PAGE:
CLEVELAND — A social-media-fueled trend of stolen Kia and Hyundai vehicles is prompting some drivers and law enforcement to take proactive measures.
In mid-July, Angela Yapp woke to find her Hyundai Sonata missing from its usual parking spot outside her westside Cleveland apartment. When a nearby business let her look at its surveillance footage from overnight, she realized the car had been stolen.
“They basically busted my back window out, went in the front, climbed back out the window… went to the car that they were in, then they climbed back in the back window and went in the front of the car,” Yapp said of what she saw on the video. “A couple seconds later they just pulled off in the car.”
After reporting the car stolen, Yapp said police recovered it less than 24 hours later when it was abandoned in a car wash parking lot about 20 blocks away. The back window was smashed, the steering column broken and there was minor damage to the vehicle’s undercarriage.
“It’s a really big inconvenience when you have to slowly put something back together that belonged to you,” she said.
As soon as she had the vehicle back, Yapp said she bought a steering wheel lock for herself and her husband, who also drives a Hyundai Sonata.
The next day, thieves targeted his car.
“Once they busted the window out and kind of dove in a little bit – didn’t even get all the way in – they saw it was a push-start, so they jumped back out and ran,” she said.
Hyundai and Kia drivers around the country have been similarly targeted. Some blame a viral TikTok video which demonstrates how to steal the vehicles.
The video highlights how thieves can use USB phone chargers to bypass ignition systems in 2011-2021 model Kia vehicles and Hyundai vehicles made between 2015-2021. The cars all have keyed starts and no immobilizer systems to prevent the engines from being started without the correct keys.
On September 12, Fairview Park police responded to a reported vehicle theft at an apartment complex. Investigators said a group of people pulled into the parking lot around 1 a.m., broke into several cars and took off in less than 2 minutes. Two cars at the complex, along with one car from an adjacent lot, were stolen. Several others were damaged.
All of the vehicles were Hyundais and Kias.
“We’re like every other city in this region,” said Fairview Park Police Chief Paul Shepard. “One day they’ll come out to Fairview Park, the next time they go out to a southern community or an eastern community and they make their rounds.”
After a string of thefts in Westlake, police there connected with Hyundai to provide free Club steering wheel locks on a first-come, first served basis. Police said they ran out of all 108 Clubs in less than 12 hours.
The Fairview Park Police Department is considering a similar giveaway for its residents. The chief there recommends Kia and Hyundai drivers use anti-theft devices or park in a garage if possible. He also hopes neighbors will look out for one another.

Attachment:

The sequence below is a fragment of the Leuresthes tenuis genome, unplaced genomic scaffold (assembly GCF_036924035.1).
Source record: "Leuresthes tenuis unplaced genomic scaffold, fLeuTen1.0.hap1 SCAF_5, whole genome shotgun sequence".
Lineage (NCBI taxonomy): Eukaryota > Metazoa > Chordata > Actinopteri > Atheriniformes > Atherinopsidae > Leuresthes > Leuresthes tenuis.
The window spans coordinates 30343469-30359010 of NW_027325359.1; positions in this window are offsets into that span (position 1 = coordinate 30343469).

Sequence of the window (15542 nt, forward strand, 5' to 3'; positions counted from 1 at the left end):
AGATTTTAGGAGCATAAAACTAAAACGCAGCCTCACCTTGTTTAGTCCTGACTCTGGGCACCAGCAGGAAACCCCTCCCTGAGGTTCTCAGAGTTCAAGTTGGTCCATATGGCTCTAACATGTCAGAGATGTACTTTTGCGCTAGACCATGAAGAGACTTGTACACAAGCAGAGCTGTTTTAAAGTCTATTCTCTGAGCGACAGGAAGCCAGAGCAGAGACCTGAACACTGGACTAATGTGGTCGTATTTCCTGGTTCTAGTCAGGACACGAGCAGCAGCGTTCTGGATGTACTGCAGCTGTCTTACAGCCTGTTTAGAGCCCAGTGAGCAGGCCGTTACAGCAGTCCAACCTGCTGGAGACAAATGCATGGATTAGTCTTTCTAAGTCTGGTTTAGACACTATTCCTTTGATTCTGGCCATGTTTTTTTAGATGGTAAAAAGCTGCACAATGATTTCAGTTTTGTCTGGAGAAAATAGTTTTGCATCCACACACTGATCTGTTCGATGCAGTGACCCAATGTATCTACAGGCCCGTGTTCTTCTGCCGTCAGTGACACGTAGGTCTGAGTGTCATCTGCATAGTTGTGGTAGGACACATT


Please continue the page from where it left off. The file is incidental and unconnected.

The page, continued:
“See something, say something. If you see something suspicious, call us, call your local police department,” said Chief Shepard.
Yapp said the steering wheel locks she purchased have offered some peace of mind, but she’s still constantly worried about her car being stolen.
“Going to the store I’m like, ‘Oh my gosh I forgot to put my Club on my car.’ So you run in the store and then run back out because you forgot to put your Club on. And every morning I’m just automatically looking out my window like, ‘Is my car out there?’” she said.
Fairview Park has recovered all of the vehicles stolen earlier in the month and identified several teenage persons of interest. Yapp said no one has been arrested for the theft and damage to her family’s cars. She urges anyone who sees the social media trend not to act upon it.
“Please stop. Just stop. It’s not worth it,” she said.
Chief Shepard added, “The people that are doing this are putting themselves at risk, they’re putting others at risk. They’re committing felonies.”
News 5 reached out to both Kia and Hyundai corporate offices. Both companies said they’re working to supply police departments across the country with steering wheel locks upon request.
Additionally, Hyundai plans to offer security kits for purchase at its dealerships starting October 1, 2022. The kits will target the method of entry thieves have been using to bypass the ignition system. The company plans to release more details next week.
Hyundai customers who have questions can contact the Hyundai Consumer Assistance Center at 800-633-5151.
Kia customers with questions regarding their specific vehicle should contact the Consumer Assistance center directly at 1-800-333-4542(4Kia).
According to the Ohio Department of Public Safety, there are more than 52,000 registered 2011-2021 Kia models and more than 24,000 2016-2021 Hyundai models in Cuyahoga County.
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